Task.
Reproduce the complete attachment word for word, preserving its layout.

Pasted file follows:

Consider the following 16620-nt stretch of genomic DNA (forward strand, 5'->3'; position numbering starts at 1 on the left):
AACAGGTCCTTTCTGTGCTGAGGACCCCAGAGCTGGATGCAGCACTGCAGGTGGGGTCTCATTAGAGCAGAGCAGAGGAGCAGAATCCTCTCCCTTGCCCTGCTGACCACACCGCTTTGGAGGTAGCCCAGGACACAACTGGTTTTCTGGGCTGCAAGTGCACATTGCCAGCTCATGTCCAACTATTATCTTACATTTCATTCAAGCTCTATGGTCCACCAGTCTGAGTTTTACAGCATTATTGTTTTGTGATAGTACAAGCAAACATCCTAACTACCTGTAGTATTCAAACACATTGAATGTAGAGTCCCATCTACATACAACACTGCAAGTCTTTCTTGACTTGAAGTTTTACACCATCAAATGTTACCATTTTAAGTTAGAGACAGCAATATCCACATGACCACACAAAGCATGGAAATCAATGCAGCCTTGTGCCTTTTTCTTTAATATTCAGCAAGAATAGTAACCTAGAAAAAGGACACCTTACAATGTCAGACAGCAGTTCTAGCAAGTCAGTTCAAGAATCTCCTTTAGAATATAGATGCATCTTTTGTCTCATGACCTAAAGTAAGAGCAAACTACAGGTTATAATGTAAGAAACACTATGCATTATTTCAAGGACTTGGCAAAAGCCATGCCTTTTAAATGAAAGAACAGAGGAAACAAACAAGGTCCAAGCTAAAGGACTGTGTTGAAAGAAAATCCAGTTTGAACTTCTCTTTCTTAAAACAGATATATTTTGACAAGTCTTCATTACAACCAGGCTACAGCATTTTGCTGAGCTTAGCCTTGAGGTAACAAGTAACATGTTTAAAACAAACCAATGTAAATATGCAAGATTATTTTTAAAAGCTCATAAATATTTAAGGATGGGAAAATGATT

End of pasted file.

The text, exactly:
Consider the following 16620-nt stretch of genomic DNA (forward strand, 5'->3'; position numbering starts at 1 on the left):
AACAGGTCCTTTCTGTGCTGAGGACCCCAGAGCTGGATGCAGCACTGCAGGTGGGGTCTCATTAGAGCAGAGCAGAGGAGCAGAATCCTCTCCCTTGCCCTGCTGACCACACCGCTTTGGAGGTAGCCCAGGACACAACTGGTTTTCTGGGCTGCAAGTGCACATTGCCAGCTCATGTCCAACTATTATCTTACATTTCATTCAAGCTCTATGGTCCACCAGTCTGAGTTTTACAGCATTATTGTTTTGTGATAGTACAAGCAAACATCCTAACTACCTGTAGTATTCAAACACATTGAATGTAGAGTCCCATCTACATACAACACTGCAAGTCTTTCTTGACTTGAAGTTTTACACCATCAAATGTTACCATTTTAAGTTAGAGACAGCAATATCCACATGACCACACAAAGCATGGAAATCAATGCAGCCTTGTGCCTTTTTCTTTAATATTCAGCAAGAATAGTAACCTAGAAAAAGGACACCTTACAATGTCAGACAGCAGTTCTAGCAAGTCAGTTCAAGAATCTCCTTTAGAATATAGATGCATCTTTTGTCTCATGACCTAAAGTAAGAGCAAACTACAGGTTATAATGTAAGAAACACTATGCATTATTTCAAGGACTTGGCAAAAGCCATGCCTTTTAAATGAAAGAACAGAGGAAACAAACAAGGTCCAAGCTAAAGGACTGTGTTGAAAGAAAATCCAGTTTGAACTTCTCTTTCTTAAAACAGATATATTTTGACAAGTCTTCATTACAACCAGGCTACAGCATTTTGCTGAGCTTAGCCTTGAGGTAACAAGTAACATGTTTAAAACAAACCAATGTAAATATGCAAGATTATTTTTAAAAGCTCATAAATATTTAAGGATGGGAAAATGATT